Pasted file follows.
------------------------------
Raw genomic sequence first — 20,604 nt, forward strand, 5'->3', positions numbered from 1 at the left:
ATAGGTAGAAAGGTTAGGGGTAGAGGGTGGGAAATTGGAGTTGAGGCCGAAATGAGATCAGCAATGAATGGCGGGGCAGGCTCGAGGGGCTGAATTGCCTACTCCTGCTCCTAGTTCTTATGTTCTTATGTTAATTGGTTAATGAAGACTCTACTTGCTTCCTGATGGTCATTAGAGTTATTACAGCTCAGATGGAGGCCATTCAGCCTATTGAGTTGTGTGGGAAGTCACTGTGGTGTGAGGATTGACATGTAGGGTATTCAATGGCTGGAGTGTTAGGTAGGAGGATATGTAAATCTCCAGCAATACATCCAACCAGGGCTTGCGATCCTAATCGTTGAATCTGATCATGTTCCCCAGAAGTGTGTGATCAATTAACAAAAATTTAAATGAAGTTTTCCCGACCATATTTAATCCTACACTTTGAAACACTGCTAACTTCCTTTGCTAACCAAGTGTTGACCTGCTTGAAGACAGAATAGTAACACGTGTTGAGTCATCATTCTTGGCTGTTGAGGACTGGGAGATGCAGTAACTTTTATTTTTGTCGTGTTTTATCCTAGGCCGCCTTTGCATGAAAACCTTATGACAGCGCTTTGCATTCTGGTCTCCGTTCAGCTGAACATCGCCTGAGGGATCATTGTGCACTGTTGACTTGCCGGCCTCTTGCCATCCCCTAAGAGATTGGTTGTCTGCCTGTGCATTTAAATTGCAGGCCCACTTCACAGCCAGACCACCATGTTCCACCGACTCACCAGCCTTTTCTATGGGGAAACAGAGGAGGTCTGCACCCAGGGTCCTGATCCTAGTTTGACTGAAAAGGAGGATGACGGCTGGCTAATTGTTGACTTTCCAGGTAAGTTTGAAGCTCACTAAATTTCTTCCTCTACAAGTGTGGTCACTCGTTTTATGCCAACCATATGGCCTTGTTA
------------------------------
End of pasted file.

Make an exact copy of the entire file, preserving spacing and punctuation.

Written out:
Raw genomic sequence first — 20,604 nt, forward strand, 5'->3', positions numbered from 1 at the left:
ATAGGTAGAAAGGTTAGGGGTAGAGGGTGGGAAATTGGAGTTGAGGCCGAAATGAGATCAGCAATGAATGGCGGGGCAGGCTCGAGGGGCTGAATTGCCTACTCCTGCTCCTAGTTCTTATGTTCTTATGTTAATTGGTTAATGAAGACTCTACTTGCTTCCTGATGGTCATTAGAGTTATTACAGCTCAGATGGAGGCCATTCAGCCTATTGAGTTGTGTGGGAAGTCACTGTGGTGTGAGGATTGACATGTAGGGTATTCAATGGCTGGAGTGTTAGGTAGGAGGATATGTAAATCTCCAGCAATACATCCAACCAGGGCTTGCGATCCTAATCGTTGAATCTGATCATGTTCCCCAGAAGTGTGTGATCAATTAACAAAAATTTAAATGAAGTTTTCCCGACCATATTTAATCCTACACTTTGAAACACTGCTAACTTCCTTTGCTAACCAAGTGTTGACCTGCTTGAAGACAGAATAGTAACACGTGTTGAGTCATCATTCTTGGCTGTTGAGGACTGGGAGATGCAGTAACTTTTATTTTTGTCGTGTTTTATCCTAGGCCGCCTTTGCATGAAAACCTTATGACAGCGCTTTGCATTCTGGTCTCCGTTCAGCTGAACATCGCCTGAGGGATCATTGTGCACTGTTGACTTGCCGGCCTCTTGCCATCCCCTAAGAGATTGGTTGTCTGCCTGTGCATTTAAATTGCAGGCCCACTTCACAGCCAGACCACCATGTTCCACCGACTCACCAGCCTTTTCTATGGGGAAACAGAGGAGGTCTGCACCCAGGGTCCTGATCCTAGTTTGACTGAAAAGGAGGATGACGGCTGGCTAATTGTTGACTTTCCAGGTAAGTTTGAAGCTCACTAAATTTCTTCCTCTACAAGTGTGGTCACTCGTTTTATGCCAACCATATGGCCTTGTTA